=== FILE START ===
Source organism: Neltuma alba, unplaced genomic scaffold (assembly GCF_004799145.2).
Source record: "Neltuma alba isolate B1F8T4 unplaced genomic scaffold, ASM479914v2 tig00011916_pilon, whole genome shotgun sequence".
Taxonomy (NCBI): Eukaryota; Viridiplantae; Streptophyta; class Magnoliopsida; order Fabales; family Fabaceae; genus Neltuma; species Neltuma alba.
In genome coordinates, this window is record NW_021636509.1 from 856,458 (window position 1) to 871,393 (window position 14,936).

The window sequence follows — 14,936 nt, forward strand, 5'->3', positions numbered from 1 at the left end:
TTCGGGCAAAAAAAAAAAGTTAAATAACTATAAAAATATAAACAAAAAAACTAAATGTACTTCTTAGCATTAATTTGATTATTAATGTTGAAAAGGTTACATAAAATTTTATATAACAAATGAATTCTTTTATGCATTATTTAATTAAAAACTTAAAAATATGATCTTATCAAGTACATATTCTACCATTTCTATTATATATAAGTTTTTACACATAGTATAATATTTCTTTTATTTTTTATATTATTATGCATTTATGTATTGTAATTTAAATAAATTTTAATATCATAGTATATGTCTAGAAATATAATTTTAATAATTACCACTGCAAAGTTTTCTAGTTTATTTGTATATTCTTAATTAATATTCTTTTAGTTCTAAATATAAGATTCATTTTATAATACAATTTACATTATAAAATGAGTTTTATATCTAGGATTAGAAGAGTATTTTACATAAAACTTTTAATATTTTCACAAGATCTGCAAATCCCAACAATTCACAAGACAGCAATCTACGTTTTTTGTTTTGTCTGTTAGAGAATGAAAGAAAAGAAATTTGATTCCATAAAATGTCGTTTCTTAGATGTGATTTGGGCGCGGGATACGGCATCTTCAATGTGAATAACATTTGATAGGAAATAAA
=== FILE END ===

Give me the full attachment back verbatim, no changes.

Source organism: Neltuma alba, unplaced genomic scaffold (assembly GCF_004799145.2).
Source record: "Neltuma alba isolate B1F8T4 unplaced genomic scaffold, ASM479914v2 tig00011916_pilon, whole genome shotgun sequence".
Taxonomy (NCBI): Eukaryota; Viridiplantae; Streptophyta; class Magnoliopsida; order Fabales; family Fabaceae; genus Neltuma; species Neltuma alba.
In genome coordinates, this window is record NW_021636509.1 from 856,458 (window position 1) to 871,393 (window position 14,936).

The window sequence follows — 14,936 nt, forward strand, 5'->3', positions numbered from 1 at the left end:
TTCGGGCAAAAAAAAAAAGTTAAATAACTATAAAAATATAAACAAAAAAACTAAATGTACTTCTTAGCATTAATTTGATTATTAATGTTGAAAAGGTTACATAAAATTTTATATAACAAATGAATTCTTTTATGCATTATTTAATTAAAAACTTAAAAATATGATCTTATCAAGTACATATTCTACCATTTCTATTATATATAAGTTTTTACACATAGTATAATATTTCTTTTATTTTTTATATTATTATGCATTTATGTATTGTAATTTAAATAAATTTTAATATCATAGTATATGTCTAGAAATATAATTTTAATAATTACCACTGCAAAGTTTTCTAGTTTATTTGTATATTCTTAATTAATATTCTTTTAGTTCTAAATATAAGATTCATTTTATAATACAATTTACATTATAAAATGAGTTTTATATCTAGGATTAGAAGAGTATTTTACATAAAACTTTTAATATTTTCACAAGATCTGCAAATCCCAACAATTCACAAGACAGCAATCTACGTTTTTTGTTTTGTCTGTTAGAGAATGAAAGAAAAGAAATTTGATTCCATAAAATGTCGTTTCTTAGATGTGATTTGGGCGCGGGATACGGCATCTTCAATGTGAATAACATTTGATAGGAAATAAA